Contact in Papua New Guinea
In large cities of Papua New Guinea, you can see pay phones on the streets, calls to which are made using cards. It is impossible to make an international call from these phones; you can call another country from hotels or from pay phones in large commercial centers. Phone cards are sold at post offices, newsstands and convenience stores.
In order to call from Papua New Guinea to Russia, you need to dial 05 – 7 (Russian code) – area code – subscriber number.
In order to call from Russia to Papua New Guinea, you need to dial 8 – 10 – 675 (Papua New Guinea code) – the subscriber’s number. There are no area codes in the country.
Emergency Phones in Papua New Guinea
Emergency numbers in Port Moresby:
Police – 000
Fire Department – 110
Ambulance – 325-6822
HOLIDAYS AND WEEKENDS
January 1 – New Year’s Day
June 13 – Queen’s Birthday (observed next Monday)
July 21 – Memorial Day
September 16 – Independence Day (observed next Monday)
December 25-26 – Christmas
Throughout the year in Papua New Guinea many festivals are arranged, which are accompanied by the so-called sing-sing shows. Sing-sing shows are an integral part of life for the locals. During the show, tourists can get acquainted with the main traditions of individual tribes. The biggest shows are in Lai in November, Goroka in September and Mount Hagen in August. Particularly colorful sing-sing shows are held on Government Day. Each province has its own date for the Government Day.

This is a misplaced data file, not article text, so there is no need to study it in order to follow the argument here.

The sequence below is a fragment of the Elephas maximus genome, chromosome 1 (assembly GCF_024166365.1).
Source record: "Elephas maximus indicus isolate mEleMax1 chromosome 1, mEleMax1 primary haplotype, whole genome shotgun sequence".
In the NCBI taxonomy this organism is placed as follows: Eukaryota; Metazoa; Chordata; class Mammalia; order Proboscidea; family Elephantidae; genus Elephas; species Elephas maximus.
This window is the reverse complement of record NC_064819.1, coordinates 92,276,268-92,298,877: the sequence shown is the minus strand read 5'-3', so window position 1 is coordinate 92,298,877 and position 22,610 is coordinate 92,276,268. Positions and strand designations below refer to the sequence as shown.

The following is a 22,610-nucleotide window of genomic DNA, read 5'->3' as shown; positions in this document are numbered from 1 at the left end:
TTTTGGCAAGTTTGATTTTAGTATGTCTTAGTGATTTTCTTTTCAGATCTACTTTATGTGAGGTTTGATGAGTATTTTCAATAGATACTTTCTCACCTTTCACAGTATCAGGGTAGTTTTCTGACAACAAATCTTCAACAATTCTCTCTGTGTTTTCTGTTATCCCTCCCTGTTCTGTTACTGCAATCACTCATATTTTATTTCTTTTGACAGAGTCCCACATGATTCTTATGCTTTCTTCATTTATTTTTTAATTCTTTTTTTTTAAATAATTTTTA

According to medicinelearners, shops are open from Monday to Friday from 9 am to 5 pm, on Saturdays from 9 am to 12 pm. Most shops are closed on Sunday. The best place for shopping is the shopping center “Boroko” in the capital of the country – Port Moresby.
is not customary to leave a tip, because according to local customs, the ritual of giving is very complicated, and the person who accepts the gifts has many obligations to the one who gave them.
Each tribe of Papua New Guinea has its own characteristics. The laws of each of them can differ radically, and the behavior of local residents may not at all coincide with the ideas familiar to Europeans about the elementary rules of behavior in society. When visiting tribes, you should behave with restraint, since doing something not according to the rules means breaking the law. It is necessary to consult with local guides and in no case should you go here alone. It is worth noting that giving gifts and leaving tips in Papua New Guinea is not accepted, as the locals have a complex system of transferring gifts and obligations to those who give them.
It is recommended that you take out health insurance before traveling to Papua New Guinea. When traveling around the country, there is a risk of contracting malaria (in areas located at altitudes below 1800 m), typhoid fever, yellow fever, cholera, hepatitis A and B, diphtheria, tetanus, polio and Japanese encephalitis. Malaria prophylaxis should begin at least one week prior to arrival and continue for a further 4 weeks after arrival.
In Papua New Guinea, the usual measures against insects should be taken – wear long sleeves, wide-brimmed hats and boots that cover the legs, and use repellents. Only bottled or boiled water should be used for drinking, brushing teeth or making ice. Fruits are best consumed without peel, vegetables and meat – thermally processed.